Sitting through “A Walk Among the Tombstones” is a battle. A monotonously violent production based on the mystery series by Lawrence Block, it drags you through multiple rounds of gunfire but ultimately leaves you mentally wounded and without answers.
Matt Scudder (Liam Neeson) was one of New York’s finest. He loved what he did, and his days were routine. He locked criminals away and stopped by his local bar, newspaper in hand, for his usual complimentary coffee plus two shots of whiskey. That all changed one day when his intoxicated pursuit of a gang of robbers caught a young girl in a tragic crossfire.
Flash forward to 1999. Scudder is attending Alcoholics Anonymous meetings when he is not working small cases as an unlicensed private investigator for gifts in return.
News of a drug dealer’s kidnapped wife puts Scudder in vigilante mode. Patterns show the targets to be the wives of drug dealers. Scudder tries to narrow down the serial killers, whose gruesome mode of murder reveals them to be seriously disturbed psychopaths.
On his hunt, Scudder encounters TJ (Brian “Astro” Bradley), a homeless precocious pre-teen who sleeps in the library. After using his Internet savvy to help Scudder find some leads, TJ decides to tag along as a mystery-solving sidekick.
Director Scott Frank is the man behind the somber ambiance of “A Walk Among the Tombstones,” a stark contrast from his warm and cuddly puppy film “Marley & Me.”
Set in gritty 1990s New York City, the villains in “Tombstone” do their bidding via pay phones. Scudder uses microfiche and physical files, and everyone fears the pending Y2K.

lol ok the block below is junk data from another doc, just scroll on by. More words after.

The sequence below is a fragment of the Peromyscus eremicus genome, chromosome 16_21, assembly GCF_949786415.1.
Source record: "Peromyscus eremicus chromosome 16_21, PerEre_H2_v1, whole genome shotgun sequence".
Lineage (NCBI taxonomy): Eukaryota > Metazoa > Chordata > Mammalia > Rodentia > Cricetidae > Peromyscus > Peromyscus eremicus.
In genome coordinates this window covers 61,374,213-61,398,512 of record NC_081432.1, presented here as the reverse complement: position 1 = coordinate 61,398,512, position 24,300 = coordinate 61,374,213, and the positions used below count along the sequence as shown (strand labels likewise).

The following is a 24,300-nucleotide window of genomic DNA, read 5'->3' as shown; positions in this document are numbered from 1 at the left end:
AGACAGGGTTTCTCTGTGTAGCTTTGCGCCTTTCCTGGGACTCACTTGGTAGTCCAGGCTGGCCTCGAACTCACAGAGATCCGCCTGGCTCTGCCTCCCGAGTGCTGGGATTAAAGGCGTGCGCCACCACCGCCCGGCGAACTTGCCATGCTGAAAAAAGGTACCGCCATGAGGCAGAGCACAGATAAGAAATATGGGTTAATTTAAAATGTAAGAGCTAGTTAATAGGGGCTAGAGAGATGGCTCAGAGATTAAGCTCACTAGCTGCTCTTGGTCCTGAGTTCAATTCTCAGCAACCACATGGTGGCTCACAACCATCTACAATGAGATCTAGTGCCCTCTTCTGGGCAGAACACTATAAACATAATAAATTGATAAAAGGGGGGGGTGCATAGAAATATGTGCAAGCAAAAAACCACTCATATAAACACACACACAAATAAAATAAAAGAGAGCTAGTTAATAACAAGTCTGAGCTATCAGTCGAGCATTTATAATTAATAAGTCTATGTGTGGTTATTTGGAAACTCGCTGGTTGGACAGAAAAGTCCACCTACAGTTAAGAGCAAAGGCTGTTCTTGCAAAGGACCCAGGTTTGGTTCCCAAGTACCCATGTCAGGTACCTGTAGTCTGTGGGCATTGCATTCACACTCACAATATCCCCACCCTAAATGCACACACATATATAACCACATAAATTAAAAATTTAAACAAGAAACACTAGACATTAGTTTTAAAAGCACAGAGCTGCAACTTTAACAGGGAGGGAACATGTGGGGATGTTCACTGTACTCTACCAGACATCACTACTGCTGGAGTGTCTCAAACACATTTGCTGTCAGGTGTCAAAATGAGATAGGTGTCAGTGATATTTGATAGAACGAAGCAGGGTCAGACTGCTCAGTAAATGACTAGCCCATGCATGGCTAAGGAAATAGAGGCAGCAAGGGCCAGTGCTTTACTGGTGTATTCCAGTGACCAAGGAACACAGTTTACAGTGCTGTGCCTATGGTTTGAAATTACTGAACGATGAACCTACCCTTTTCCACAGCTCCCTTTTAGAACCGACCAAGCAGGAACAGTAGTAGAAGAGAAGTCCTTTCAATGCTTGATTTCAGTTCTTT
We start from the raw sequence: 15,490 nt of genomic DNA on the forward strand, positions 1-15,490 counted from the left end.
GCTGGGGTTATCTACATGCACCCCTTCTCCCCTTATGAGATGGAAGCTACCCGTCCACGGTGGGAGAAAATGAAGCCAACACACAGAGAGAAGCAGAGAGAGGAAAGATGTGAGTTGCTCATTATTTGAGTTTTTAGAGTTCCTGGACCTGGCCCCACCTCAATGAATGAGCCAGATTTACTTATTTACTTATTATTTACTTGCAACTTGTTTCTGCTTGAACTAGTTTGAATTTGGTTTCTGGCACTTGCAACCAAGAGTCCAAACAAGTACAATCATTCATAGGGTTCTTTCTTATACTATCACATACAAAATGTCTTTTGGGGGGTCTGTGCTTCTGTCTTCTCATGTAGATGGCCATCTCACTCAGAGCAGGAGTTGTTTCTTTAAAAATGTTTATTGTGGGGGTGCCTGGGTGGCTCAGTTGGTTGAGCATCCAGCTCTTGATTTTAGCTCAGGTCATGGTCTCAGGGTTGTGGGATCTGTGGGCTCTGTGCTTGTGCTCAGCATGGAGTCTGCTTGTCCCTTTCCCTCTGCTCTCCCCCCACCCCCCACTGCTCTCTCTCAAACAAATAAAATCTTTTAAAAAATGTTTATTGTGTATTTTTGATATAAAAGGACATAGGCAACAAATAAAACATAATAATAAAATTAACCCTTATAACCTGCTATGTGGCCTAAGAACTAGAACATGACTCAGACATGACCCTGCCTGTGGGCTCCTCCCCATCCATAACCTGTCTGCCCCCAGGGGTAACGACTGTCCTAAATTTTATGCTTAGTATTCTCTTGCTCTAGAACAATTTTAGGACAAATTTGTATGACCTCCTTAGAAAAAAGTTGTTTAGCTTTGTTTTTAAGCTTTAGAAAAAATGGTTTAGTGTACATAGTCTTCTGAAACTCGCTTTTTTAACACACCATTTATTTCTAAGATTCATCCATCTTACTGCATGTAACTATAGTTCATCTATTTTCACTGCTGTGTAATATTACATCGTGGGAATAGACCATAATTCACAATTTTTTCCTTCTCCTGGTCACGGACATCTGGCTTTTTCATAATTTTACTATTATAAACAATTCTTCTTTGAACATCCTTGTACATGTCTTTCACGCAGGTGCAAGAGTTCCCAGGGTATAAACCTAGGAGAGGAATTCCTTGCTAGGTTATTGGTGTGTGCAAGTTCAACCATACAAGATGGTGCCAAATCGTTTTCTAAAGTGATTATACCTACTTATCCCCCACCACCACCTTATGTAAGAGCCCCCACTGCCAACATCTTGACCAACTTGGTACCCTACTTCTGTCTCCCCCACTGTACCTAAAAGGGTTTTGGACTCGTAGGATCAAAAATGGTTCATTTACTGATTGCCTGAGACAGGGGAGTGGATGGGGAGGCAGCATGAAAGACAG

Unlike Neeson’s famous “Taken” action flicks, “Tombstones” takes its time. Neeson seems comfortable in his textbook role of rogue detective. It fits his résumé. But nothing makes Scudder special—at most, he is just more observant than the rest of us.
However, Scudder and TJ share some better moments. Neeson and Bradley have a genuinely great dynamic onscreen, and Scudder plays a fatherly figure in TJ’s life. Their relationship adds a delightful layer to the film and some depth to Scudder’s character.
A few scenes were unnecessarily graphic and creepy—which is expected, but relief from the violence is rare. Each gunshot seems to be purposely pronounced and might leave you cringing further into your seat. Despite the grimness, the noir undertones of the film contribute to the thematic sophistication of the cinematography and screenplay.
Given all the time the film takes and the fact that it’s supposed to be a mystery, director Frank left a major loose end. Our villains, who are enshrouded in shadows for the majority of the film, never seem to have a motive. Their résumé of butchery plays them up to be such big baddies, but they are revealed to be no more than a disturbed version of Bert and Ernie. It is strange that there is never a hint at what drove the psychotic and sadistic duo to this point. It is doubtful that Frank or the screenwriters know either.
The bottom line? “A Walk Among the Tombstones” won’t stun you, nor is it terrible. It is actually a mature and intelligible thriller for its genre. Frank does give us a chance to take the film as a whole seriously, if you don’t mind blood and unknowable motives.
A Walk Among the Tombstones
Director: Scott Frank
Starring: Liam Neeson, Dan Stevens, David Harbour, Adam David Thompson, Brian “Astro” Bradley
Running time: 1 hour, 54 minutes
Release date: Sept. 19
2 stars out of 5